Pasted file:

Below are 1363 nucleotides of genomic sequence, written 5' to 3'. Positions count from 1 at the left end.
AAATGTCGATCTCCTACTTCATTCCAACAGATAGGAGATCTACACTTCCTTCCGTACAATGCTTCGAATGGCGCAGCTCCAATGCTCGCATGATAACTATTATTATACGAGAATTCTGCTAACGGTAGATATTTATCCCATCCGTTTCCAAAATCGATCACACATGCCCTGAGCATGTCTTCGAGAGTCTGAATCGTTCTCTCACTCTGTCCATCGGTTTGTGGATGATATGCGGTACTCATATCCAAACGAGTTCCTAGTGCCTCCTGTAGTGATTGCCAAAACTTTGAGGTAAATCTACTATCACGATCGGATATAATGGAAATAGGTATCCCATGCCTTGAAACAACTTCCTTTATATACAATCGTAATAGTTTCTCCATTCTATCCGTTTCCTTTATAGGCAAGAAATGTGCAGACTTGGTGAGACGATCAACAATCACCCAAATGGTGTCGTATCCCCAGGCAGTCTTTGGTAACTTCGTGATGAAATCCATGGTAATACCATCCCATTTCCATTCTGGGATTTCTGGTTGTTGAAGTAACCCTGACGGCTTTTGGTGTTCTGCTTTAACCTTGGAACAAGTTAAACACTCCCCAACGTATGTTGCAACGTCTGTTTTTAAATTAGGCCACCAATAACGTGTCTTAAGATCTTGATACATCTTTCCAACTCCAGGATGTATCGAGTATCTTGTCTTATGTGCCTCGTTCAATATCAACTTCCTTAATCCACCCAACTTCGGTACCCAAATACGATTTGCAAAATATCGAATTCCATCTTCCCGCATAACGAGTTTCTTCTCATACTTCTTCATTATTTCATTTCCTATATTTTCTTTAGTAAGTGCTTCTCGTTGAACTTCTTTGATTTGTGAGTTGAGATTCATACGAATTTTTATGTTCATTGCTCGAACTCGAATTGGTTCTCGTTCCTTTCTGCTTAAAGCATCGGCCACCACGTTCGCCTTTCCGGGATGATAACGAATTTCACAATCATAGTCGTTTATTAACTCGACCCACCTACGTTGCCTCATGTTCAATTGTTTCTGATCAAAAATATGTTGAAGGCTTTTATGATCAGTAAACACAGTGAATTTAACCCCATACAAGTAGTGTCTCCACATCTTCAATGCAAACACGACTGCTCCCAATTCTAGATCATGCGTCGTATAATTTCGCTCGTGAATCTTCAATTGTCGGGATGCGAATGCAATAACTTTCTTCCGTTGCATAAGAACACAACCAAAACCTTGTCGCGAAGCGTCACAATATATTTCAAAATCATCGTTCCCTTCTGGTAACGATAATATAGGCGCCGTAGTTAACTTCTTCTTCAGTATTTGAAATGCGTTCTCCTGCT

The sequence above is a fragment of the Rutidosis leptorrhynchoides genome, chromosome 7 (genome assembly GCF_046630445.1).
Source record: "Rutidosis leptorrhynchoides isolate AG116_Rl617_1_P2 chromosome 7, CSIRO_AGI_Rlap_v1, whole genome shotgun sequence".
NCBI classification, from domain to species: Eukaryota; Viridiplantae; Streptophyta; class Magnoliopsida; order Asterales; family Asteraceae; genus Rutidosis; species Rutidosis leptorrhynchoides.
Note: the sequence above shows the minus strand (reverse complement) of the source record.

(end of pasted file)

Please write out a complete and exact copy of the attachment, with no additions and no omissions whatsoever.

Below are 1363 nucleotides of genomic sequence, written 5' to 3'. Positions count from 1 at the left end.
AAATGTCGATCTCCTACTTCATTCCAACAGATAGGAGATCTACACTTCCTTCCGTACAATGCTTCGAATGGCGCAGCTCCAATGCTCGCATGATAACTATTATTATACGAGAATTCTGCTAACGGTAGATATTTATCCCATCCGTTTCCAAAATCGATCACACATGCCCTGAGCATGTCTTCGAGAGTCTGAATCGTTCTCTCACTCTGTCCATCGGTTTGTGGATGATATGCGGTACTCATATCCAAACGAGTTCCTAGTGCCTCCTGTAGTGATTGCCAAAACTTTGAGGTAAATCTACTATCACGATCGGATATAATGGAAATAGGTATCCCATGCCTTGAAACAACTTCCTTTATATACAATCGTAATAGTTTCTCCATTCTATCCGTTTCCTTTATAGGCAAGAAATGTGCAGACTTGGTGAGACGATCAACAATCACCCAAATGGTGTCGTATCCCCAGGCAGTCTTTGGTAACTTCGTGATGAAATCCATGGTAATACCATCCCATTTCCATTCTGGGATTTCTGGTTGTTGAAGTAACCCTGACGGCTTTTGGTGTTCTGCTTTAACCTTGGAACAAGTTAAACACTCCCCAACGTATGTTGCAACGTCTGTTTTTAAATTAGGCCACCAATAACGTGTCTTAAGATCTTGATACATCTTTCCAACTCCAGGATGTATCGAGTATCTTGTCTTATGTGCCTCGTTCAATATCAACTTCCTTAATCCACCCAACTTCGGTACCCAAATACGATTTGCAAAATATCGAATTCCATCTTCCCGCATAACGAGTTTCTTCTCATACTTCTTCATTATTTCATTTCCTATATTTTCTTTAGTAAGTGCTTCTCGTTGAACTTCTTTGATTTGTGAGTTGAGATTCATACGAATTTTTATGTTCATTGCTCGAACTCGAATTGGTTCTCGTTCCTTTCTGCTTAAAGCATCGGCCACCACGTTCGCCTTTCCGGGATGATAACGAATTTCACAATCATAGTCGTTTATTAACTCGACCCACCTACGTTGCCTCATGTTCAATTGTTTCTGATCAAAAATATGTTGAAGGCTTTTATGATCAGTAAACACAGTGAATTTAACCCCATACAAGTAGTGTCTCCACATCTTCAATGCAAACACGACTGCTCCCAATTCTAGATCATGCGTCGTATAATTTCGCTCGTGAATCTTCAATTGTCGGGATGCGAATGCAATAACTTTCTTCCGTTGCATAAGAACACAACCAAAACCTTGTCGCGAAGCGTCACAATATATTTCAAAATCATCGTTCCCTTCTGGTAACGATAATATAGGCGCCGTAGTTAACTTCTTCTTCAGTATTTGAAATGCGTTCTCCTGCT

The sequence above is a fragment of the Rutidosis leptorrhynchoides genome, chromosome 7 (genome assembly GCF_046630445.1).
Source record: "Rutidosis leptorrhynchoides isolate AG116_Rl617_1_P2 chromosome 7, CSIRO_AGI_Rlap_v1, whole genome shotgun sequence".
NCBI classification, from domain to species: Eukaryota; Viridiplantae; Streptophyta; class Magnoliopsida; order Asterales; family Asteraceae; genus Rutidosis; species Rutidosis leptorrhynchoides.
Note: the sequence above shows the minus strand (reverse complement) of the source record.